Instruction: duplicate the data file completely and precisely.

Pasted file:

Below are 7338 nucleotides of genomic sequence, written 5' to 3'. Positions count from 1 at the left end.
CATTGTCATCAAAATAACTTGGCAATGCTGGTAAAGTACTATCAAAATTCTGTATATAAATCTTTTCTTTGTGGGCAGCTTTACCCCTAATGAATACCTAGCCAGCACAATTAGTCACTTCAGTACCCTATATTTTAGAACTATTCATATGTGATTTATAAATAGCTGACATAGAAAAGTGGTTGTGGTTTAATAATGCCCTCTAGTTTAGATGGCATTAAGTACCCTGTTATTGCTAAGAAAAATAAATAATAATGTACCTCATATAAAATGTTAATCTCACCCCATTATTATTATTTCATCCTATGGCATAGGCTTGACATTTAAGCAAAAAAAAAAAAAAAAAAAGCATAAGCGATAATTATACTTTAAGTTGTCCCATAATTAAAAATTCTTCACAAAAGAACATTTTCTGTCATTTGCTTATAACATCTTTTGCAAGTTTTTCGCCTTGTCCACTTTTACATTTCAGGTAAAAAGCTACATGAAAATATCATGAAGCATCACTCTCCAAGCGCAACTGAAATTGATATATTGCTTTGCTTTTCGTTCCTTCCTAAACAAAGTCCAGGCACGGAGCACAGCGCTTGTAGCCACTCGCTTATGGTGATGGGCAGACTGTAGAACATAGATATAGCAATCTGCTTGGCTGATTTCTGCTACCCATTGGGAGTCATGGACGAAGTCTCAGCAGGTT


Below are 7338 nucleotides of genomic sequence, written 5' to 3'. Positions count from 1 at the left end.
CATTGTCATCAAAATAACTTGGCAATGCTGGTAAAGTACTATCAAAATTCTGTATATAAATCTTTTCTTTGTGGGCAGCTTTACCCCTAATGAATACCTAGCCAGCACAATTAGTCACTTCAGTACCCTATATTTTAGAACTATTCATATGTGATTTATAAATAGCTGACATAGAAAAGTGGTTGTGGTTTAATAATGCCCTCTAGTTTAGATGGCATTAAGTACCCTGTTATTGCTAAGAAAAATAAATAATAATGTACCTCATATAAAATGTTAATCTCACCCCATTATTATTATTTCATCCTATGGCATAGGCTTGACATTTAAGCAAAAAAAAAAAAAAAAAAAGCATAAGCGATAATTATACTTTAAGTTGTCCCATAATTAAAAATTCTTCACAAAAGAACATTTTCTGTCATTTGCTTATAACATCTTTTGCAAGTTTTTCGCCTTGTCCACTTTTACATTTCAGGTAAAAAGCTACATGAAAATATCATGAAGCATCACTCTCCAAGCGCAACTGAAATTGATATATTGCTTTGCTTTTCGTTCCTTCCTAAACAAAGTCCAGGCACGGAGCACAGCGCTTGTAGCCACTCGCTTATGGTGATGGGCAGACTGTAGAACATAGATATAGCAATCTGCTTGGCTGATTTCTGCTACCCATTGGGAGTCATGGACGAAGTCTCAGCAGGTT